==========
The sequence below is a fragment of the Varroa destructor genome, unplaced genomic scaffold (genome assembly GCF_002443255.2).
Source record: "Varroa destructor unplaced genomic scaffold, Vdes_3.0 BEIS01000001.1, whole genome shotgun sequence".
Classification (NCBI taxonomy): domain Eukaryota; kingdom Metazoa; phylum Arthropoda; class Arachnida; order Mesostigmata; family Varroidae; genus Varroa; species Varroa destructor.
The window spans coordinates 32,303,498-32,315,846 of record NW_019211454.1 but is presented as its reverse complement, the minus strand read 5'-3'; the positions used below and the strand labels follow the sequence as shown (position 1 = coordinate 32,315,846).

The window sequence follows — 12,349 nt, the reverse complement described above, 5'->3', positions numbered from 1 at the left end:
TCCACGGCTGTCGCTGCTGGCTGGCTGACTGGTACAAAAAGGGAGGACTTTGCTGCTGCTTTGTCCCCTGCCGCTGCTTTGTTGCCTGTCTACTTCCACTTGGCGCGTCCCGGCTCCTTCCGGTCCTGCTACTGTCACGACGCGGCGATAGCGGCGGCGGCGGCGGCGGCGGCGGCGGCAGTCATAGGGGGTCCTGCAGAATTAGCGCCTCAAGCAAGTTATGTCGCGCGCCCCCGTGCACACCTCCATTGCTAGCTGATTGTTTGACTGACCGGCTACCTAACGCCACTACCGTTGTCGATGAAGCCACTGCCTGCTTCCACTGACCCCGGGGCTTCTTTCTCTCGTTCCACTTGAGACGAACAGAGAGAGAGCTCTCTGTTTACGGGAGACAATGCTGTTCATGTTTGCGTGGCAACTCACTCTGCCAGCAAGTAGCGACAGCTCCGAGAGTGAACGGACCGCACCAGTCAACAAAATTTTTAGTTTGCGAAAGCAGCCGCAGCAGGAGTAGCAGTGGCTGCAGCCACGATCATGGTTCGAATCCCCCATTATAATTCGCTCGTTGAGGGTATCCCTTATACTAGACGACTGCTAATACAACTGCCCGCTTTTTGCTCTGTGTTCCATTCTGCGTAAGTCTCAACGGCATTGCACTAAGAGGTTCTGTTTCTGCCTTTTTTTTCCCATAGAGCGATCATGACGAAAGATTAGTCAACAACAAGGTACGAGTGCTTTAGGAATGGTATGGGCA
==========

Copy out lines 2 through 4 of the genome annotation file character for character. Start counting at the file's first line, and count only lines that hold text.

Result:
Source record: "Varroa destructor unplaced genomic scaffold, Vdes_3.0 BEIS01000001.1, whole genome shotgun sequence".
Classification (NCBI taxonomy): domain Eukaryota; kingdom Metazoa; phylum Arthropoda; class Arachnida; order Mesostigmata; family Varroidae; genus Varroa; species Varroa destructor.
The window spans coordinates 32,303,498-32,315,846 of record NW_019211454.1 but is presented as its reverse complement, the minus strand read 5'-3'; the positions used below and the strand labels follow the sequence as shown (position 1 = coordinate 32,315,846).